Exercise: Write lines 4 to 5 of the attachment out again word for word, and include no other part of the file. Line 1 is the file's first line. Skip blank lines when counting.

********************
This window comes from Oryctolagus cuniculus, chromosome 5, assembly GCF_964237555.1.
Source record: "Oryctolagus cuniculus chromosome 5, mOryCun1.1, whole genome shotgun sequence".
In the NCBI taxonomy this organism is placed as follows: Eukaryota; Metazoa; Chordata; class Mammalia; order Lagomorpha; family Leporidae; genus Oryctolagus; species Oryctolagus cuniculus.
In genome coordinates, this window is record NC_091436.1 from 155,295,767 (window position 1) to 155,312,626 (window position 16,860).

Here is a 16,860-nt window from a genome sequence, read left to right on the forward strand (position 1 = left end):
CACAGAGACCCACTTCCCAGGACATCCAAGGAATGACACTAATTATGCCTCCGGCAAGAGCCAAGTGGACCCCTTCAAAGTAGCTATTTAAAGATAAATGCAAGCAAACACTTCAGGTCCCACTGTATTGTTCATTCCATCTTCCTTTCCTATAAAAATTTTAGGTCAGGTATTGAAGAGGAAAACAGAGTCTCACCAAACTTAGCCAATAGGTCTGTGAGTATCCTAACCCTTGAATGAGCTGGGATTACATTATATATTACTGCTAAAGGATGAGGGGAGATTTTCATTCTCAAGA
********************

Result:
In genome coordinates, this window is record NC_091436.1 from 155,295,767 (window position 1) to 155,312,626 (window position 16,860).

Here is a 16,860-nt window from a genome sequence, read left to right on the forward strand (position 1 = left end):